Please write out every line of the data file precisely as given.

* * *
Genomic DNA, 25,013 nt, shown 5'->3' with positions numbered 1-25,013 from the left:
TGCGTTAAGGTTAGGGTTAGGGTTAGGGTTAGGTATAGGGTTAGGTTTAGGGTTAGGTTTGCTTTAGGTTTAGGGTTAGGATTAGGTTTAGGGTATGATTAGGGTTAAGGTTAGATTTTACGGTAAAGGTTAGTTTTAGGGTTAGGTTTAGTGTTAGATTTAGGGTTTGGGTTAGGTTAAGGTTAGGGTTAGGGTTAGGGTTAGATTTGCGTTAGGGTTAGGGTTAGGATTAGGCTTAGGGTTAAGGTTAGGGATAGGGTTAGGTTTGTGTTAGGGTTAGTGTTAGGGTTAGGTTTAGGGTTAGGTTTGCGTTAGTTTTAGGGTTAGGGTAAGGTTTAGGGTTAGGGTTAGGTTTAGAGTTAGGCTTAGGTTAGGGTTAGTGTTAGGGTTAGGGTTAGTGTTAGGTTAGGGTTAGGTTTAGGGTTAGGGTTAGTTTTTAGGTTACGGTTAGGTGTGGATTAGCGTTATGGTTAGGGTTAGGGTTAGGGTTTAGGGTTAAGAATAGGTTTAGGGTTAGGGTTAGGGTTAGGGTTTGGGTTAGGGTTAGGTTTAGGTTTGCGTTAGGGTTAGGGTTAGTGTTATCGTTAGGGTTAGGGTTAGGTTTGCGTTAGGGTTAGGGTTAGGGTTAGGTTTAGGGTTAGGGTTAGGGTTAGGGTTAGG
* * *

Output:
Genomic DNA, 25,013 nt, shown 5'->3' with positions numbered 1-25,013 from the left:
TGCGTTAAGGTTAGGGTTAGGGTTAGGGTTAGGTATAGGGTTAGGTTTAGGGTTAGGTTTGCTTTAGGTTTAGGGTTAGGATTAGGTTTAGGGTATGATTAGGGTTAAGGTTAGATTTTACGGTAAAGGTTAGTTTTAGGGTTAGGTTTAGTGTTAGATTTAGGGTTTGGGTTAGGTTAAGGTTAGGGTTAGGGTTAGGGTTAGATTTGCGTTAGGGTTAGGGTTAGGATTAGGCTTAGGGTTAAGGTTAGGGATAGGGTTAGGTTTGTGTTAGGGTTAGTGTTAGGGTTAGGTTTAGGGTTAGGTTTGCGTTAGTTTTAGGGTTAGGGTAAGGTTTAGGGTTAGGGTTAGGTTTAGAGTTAGGCTTAGGTTAGGGTTAGTGTTAGGGTTAGGGTTAGTGTTAGGTTAGGGTTAGGTTTAGGGTTAGGGTTAGTTTTTAGGTTACGGTTAGGTGTGGATTAGCGTTATGGTTAGGGTTAGGGTTAGGGTTTAGGGTTAAGAATAGGTTTAGGGTTAGGGTTAGGGTTAGGGTTTGGGTTAGGGTTAGGTTTAGGTTTGCGTTAGGGTTAGGGTTAGTGTTATCGTTAGGGTTAGGGTTAGGTTTGCGTTAGGGTTAGGGTTAGGGTTAGGTTTAGGGTTAGGGTTAGGGTTAGGGTTAGG